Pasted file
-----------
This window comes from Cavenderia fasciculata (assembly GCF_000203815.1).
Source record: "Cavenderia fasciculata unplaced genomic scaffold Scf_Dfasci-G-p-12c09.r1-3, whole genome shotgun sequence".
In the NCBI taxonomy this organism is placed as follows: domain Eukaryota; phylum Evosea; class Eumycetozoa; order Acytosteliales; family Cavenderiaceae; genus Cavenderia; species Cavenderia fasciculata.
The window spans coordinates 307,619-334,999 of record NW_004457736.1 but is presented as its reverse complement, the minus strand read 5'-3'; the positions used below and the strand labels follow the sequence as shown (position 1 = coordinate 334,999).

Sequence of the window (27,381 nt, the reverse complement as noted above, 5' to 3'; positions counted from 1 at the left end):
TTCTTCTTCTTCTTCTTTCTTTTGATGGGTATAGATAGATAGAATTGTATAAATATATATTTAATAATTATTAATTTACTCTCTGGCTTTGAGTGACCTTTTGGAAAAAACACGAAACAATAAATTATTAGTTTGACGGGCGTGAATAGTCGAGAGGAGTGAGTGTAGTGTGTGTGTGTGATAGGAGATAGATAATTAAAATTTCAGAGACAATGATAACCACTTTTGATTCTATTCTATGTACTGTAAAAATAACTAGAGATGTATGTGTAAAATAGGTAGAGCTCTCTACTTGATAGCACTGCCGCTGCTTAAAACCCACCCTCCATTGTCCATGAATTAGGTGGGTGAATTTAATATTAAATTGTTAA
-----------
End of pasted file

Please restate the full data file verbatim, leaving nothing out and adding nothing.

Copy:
This window comes from Cavenderia fasciculata (assembly GCF_000203815.1).
Source record: "Cavenderia fasciculata unplaced genomic scaffold Scf_Dfasci-G-p-12c09.r1-3, whole genome shotgun sequence".
In the NCBI taxonomy this organism is placed as follows: domain Eukaryota; phylum Evosea; class Eumycetozoa; order Acytosteliales; family Cavenderiaceae; genus Cavenderia; species Cavenderia fasciculata.
The window spans coordinates 307,619-334,999 of record NW_004457736.1 but is presented as its reverse complement, the minus strand read 5'-3'; the positions used below and the strand labels follow the sequence as shown (position 1 = coordinate 334,999).

Sequence of the window (27,381 nt, the reverse complement as noted above, 5' to 3'; positions counted from 1 at the left end):
TTCTTCTTCTTCTTCTTTCTTTTGATGGGTATAGATAGATAGAATTGTATAAATATATATTTAATAATTATTAATTTACTCTCTGGCTTTGAGTGACCTTTTGGAAAAAACACGAAACAATAAATTATTAGTTTGACGGGCGTGAATAGTCGAGAGGAGTGAGTGTAGTGTGTGTGTGTGATAGGAGATAGATAATTAAAATTTCAGAGACAATGATAACCACTTTTGATTCTATTCTATGTACTGTAAAAATAACTAGAGATGTATGTGTAAAATAGGTAGAGCTCTCTACTTGATAGCACTGCCGCTGCTTAAAACCCACCCTCCATTGTCCATGAATTAGGTGGGTGAATTTAATATTAAATTGTTAA